The FFTrees package creates fast and frugal decision trees (FFTs). Fast and frugal decision trees are very simple heuristics decision algorithms that, in contrast to regression and more complex algorithms such as random forests and (non-frugal) decision trees, allow people to make fast decisions based on minimal information. FFTs are not just easy to use, they can also predict data as well, if not better, than more complex algorithms such as regression (Gigerenzer and Todd 1999; Martignon, Katsikopoulos, and Woike 2008). Because they are so effective and easy to use and, fast and frugal trees have been used to improve decision making in medical (Green and Mehr 1997; Jenny et al. 2013) and financial (Neth et al. 2014) contexts.

The purpose of FFTrees is to allow anyone to quickly and easily generate, visualise, and use FFTs for their own data.

# devtools::install_github("ndphillips/FFTrees", build_vignettes = TRUE) # developer version

set.seed(100) # For cross validation replication
heart.fft <- FFTrees(formula = diagnosis ~.,        # formula
                     data = heartdisease,           # dataframe
                     train.p = .5)                  # cross validation split

plot(heart.fft,                                     # FFTrees object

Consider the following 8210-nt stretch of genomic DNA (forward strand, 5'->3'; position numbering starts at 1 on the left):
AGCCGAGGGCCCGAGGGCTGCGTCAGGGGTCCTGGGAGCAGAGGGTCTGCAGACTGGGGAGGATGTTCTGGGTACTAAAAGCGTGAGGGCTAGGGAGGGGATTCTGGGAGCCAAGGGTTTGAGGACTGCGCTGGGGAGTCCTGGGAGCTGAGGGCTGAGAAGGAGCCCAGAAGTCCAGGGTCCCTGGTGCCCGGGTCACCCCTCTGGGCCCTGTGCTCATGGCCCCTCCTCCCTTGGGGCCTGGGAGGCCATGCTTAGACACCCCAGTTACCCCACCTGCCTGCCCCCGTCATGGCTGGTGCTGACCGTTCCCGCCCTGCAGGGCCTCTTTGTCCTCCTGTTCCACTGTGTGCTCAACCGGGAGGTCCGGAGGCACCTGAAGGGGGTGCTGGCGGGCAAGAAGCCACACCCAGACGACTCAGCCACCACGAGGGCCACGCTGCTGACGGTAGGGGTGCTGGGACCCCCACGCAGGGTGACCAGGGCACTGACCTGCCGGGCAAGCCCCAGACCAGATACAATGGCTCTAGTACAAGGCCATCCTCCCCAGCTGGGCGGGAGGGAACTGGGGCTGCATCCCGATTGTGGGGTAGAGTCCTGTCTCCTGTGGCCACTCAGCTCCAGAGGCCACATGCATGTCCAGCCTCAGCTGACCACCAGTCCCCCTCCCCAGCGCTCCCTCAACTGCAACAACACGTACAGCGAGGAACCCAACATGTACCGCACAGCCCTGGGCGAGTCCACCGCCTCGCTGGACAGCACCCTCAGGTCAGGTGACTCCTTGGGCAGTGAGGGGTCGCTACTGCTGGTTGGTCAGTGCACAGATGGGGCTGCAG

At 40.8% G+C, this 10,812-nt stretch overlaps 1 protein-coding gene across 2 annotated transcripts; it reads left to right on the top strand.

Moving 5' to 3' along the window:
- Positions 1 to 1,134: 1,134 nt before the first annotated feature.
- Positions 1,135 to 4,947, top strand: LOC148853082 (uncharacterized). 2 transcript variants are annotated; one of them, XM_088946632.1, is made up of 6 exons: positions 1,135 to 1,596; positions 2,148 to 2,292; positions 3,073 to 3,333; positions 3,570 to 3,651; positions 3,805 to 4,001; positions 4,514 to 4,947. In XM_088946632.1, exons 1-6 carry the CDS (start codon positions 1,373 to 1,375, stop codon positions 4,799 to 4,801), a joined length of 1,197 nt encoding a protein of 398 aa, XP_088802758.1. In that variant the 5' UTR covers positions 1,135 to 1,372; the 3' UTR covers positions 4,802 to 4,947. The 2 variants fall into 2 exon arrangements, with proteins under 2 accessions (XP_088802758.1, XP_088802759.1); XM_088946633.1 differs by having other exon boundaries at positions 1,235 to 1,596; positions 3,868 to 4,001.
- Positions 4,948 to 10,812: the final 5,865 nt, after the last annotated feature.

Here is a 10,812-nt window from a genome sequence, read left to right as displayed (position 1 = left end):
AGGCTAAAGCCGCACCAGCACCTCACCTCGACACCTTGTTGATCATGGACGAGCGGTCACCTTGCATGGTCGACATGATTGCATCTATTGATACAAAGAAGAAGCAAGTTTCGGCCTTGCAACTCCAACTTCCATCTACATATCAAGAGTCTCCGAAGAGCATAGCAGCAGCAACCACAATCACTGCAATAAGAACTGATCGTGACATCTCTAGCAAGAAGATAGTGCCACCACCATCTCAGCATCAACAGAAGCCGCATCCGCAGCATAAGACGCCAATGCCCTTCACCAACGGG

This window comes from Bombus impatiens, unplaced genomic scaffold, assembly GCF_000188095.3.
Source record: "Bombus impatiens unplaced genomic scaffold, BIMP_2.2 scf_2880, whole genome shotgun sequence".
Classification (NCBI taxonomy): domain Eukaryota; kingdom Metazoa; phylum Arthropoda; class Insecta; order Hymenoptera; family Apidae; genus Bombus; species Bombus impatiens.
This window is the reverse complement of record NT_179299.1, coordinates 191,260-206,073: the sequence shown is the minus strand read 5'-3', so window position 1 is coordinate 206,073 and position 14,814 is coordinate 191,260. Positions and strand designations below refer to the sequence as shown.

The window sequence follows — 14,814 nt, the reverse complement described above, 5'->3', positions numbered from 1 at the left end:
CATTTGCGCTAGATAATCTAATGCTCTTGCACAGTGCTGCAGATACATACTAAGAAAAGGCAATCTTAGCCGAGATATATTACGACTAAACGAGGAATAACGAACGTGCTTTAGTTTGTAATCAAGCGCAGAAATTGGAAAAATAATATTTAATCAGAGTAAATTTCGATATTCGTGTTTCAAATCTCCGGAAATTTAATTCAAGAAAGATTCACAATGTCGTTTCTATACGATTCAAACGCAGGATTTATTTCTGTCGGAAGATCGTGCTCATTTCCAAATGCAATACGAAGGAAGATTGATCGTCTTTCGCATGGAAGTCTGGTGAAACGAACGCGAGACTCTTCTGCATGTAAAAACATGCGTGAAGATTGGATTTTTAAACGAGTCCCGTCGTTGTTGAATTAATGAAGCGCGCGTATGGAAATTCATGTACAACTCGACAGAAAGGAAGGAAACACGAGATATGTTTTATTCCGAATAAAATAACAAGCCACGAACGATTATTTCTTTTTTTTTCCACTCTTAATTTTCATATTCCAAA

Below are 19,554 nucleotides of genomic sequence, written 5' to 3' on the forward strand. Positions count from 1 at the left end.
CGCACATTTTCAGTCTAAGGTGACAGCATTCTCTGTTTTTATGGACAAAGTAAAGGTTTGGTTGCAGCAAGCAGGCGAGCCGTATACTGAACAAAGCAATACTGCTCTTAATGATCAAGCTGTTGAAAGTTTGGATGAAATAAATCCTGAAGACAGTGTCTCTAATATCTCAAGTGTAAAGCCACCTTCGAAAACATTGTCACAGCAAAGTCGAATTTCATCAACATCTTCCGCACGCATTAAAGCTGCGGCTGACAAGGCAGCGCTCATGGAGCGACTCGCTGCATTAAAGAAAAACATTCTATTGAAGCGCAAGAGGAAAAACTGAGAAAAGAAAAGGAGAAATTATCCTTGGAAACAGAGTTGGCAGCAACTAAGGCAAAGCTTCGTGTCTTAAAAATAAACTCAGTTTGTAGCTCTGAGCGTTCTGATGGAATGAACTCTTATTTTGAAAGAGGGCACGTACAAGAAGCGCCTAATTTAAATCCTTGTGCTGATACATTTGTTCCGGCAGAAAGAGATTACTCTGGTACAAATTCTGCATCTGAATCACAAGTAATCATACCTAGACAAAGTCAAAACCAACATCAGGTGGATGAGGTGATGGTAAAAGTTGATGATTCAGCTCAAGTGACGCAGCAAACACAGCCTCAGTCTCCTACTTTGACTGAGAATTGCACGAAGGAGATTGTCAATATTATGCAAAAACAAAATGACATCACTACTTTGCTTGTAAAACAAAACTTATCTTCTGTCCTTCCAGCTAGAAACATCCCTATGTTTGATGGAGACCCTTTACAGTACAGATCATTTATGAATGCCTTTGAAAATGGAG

main = "Heart Disease",                        # Plot title
     decision.names = c("Healthy", "Diseased"),     # Decision names
     data = "test")                                 # Show statistics for test data


Through the magic of the internet (and the amazing Shiny framework), you can even play around with FFTrees entirely in a web-browser. Either click the link above, or play around in the window below:


Gigerenzer, Gerd, and Peter M Todd. 1999. Simple Heuristics That Make Us Smart. Oxford University Press, USA.

Green, Lee, and David R Mehr. 1997. “What Alters Physicians’ Decisions to Admit to the Coronary Care Unit?” Journal of Family Practice 45 (3). [New York, Appleton-Century-Crofts]: 219–26.

Jenny, Mirjam A, Thorsten Pachur, S Lloyd Williams, Eni Becker, and Jürgen Margraf. 2013. “Simple Rules for Detecting Depression.” Journal of Applied Research in Memory and Cognition 2 (3). Elsevier: 149–57.

Martignon, Laura, Konstantinos V Katsikopoulos, and Jan K Woike. 2008. “Categorization with Limited Resources: A Family of Simple Heuristics.” Journal of Mathematical Psychology 52 (6). Elsevier: 352–61.

Neth, Hansjörg, Björn Meder, Amit Kothiyal, and Gerd Gigerenzer. 2014. “Homo Heuristicus in the Financial World: From Risk Management to Managing Uncertainty.” Journal of Risk Management in Financial Institutions 7 (2). Henry Stewart Publications: 134–44.